In operation, the [position .of the :respective pedestals are firstfixed at ,the proper' points on th rwee b adiu m rc 'th ;m vi ato 21 and 28 and so as to simulate-thedesiredtiine ,difierence in pulse g emissions. fl hereafter rtile ;phaseof the sweeps with reference to thedistant signal is altered by --adjustment of the phase s ifte .8.unt 1.the. i, stan uls sis a mar-s @iat-ax ein 'o wth fl-r tpedes abtha sorreseend output pulse from the corrector 40 is zero when to theposition the controlled or local pulse signal occupies on the second pedestal. Then as set forth in. the aforesaid patent applications, this time relation between the pulse emissions can be maintained by manual adjustment of the phase shifter l8.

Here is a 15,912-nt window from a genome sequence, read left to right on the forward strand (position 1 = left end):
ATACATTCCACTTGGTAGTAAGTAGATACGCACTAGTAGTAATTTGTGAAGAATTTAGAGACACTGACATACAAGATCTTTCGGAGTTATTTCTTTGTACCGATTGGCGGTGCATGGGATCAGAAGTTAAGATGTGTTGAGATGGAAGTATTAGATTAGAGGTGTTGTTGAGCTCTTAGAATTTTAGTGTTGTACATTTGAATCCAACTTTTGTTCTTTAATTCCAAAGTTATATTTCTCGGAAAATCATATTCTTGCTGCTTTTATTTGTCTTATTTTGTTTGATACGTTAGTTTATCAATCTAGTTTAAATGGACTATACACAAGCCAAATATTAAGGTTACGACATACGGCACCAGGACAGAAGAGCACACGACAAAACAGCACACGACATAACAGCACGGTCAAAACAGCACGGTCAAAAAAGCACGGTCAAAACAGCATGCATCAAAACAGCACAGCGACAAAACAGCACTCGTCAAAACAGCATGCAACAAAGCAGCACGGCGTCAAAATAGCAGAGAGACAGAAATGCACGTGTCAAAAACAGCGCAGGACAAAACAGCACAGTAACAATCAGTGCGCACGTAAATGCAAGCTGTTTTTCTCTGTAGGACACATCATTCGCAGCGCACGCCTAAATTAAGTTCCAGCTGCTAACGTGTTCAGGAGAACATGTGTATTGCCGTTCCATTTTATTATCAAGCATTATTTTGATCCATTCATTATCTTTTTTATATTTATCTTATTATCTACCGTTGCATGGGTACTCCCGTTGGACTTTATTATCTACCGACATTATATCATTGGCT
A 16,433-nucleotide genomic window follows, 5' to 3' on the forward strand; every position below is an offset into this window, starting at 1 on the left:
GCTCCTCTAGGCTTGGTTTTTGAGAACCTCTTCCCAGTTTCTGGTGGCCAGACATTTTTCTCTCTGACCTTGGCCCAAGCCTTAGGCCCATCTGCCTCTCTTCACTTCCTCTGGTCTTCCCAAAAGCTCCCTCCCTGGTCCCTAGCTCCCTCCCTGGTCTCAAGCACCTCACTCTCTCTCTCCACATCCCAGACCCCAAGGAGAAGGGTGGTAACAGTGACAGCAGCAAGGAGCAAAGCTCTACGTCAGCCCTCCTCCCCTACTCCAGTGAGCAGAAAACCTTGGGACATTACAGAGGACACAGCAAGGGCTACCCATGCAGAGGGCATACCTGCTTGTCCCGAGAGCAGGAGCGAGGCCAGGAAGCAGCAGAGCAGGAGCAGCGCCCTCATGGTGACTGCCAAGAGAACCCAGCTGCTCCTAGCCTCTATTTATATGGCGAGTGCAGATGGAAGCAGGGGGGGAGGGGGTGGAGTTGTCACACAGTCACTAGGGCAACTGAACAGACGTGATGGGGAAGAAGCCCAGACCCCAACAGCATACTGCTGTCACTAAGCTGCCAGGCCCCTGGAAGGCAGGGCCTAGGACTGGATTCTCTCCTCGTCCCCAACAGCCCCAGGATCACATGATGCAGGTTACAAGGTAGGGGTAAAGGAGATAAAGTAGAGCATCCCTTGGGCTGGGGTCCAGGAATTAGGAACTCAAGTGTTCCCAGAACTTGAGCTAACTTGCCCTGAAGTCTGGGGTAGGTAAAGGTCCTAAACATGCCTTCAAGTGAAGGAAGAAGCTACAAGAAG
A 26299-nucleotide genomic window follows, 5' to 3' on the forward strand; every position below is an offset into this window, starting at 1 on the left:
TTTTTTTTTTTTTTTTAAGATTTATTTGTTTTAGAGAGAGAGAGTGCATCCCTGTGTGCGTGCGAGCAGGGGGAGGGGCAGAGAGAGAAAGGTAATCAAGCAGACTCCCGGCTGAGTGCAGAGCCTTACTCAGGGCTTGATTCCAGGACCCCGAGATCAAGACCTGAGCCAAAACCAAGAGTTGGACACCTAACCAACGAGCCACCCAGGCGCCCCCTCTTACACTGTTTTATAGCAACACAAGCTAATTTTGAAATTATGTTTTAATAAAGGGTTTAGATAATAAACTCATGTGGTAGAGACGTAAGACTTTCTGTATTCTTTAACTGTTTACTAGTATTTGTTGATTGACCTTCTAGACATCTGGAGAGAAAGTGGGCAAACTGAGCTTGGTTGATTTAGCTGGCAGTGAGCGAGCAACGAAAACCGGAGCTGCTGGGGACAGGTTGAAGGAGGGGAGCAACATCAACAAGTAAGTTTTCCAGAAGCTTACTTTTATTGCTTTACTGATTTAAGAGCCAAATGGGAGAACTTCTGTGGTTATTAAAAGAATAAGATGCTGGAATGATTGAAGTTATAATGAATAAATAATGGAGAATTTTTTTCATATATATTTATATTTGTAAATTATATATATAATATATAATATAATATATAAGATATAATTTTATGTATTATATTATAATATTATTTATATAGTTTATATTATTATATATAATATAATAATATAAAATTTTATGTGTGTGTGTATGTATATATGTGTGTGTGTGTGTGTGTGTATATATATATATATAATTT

For magnifying the traces where appear, a fast sweep generator 29 is provided. This is controlled by the leading and trailing edge of the pedestals to sweep only during the occurrence of these pedestals. A suitable switch 23 is provided to select the desired sweep.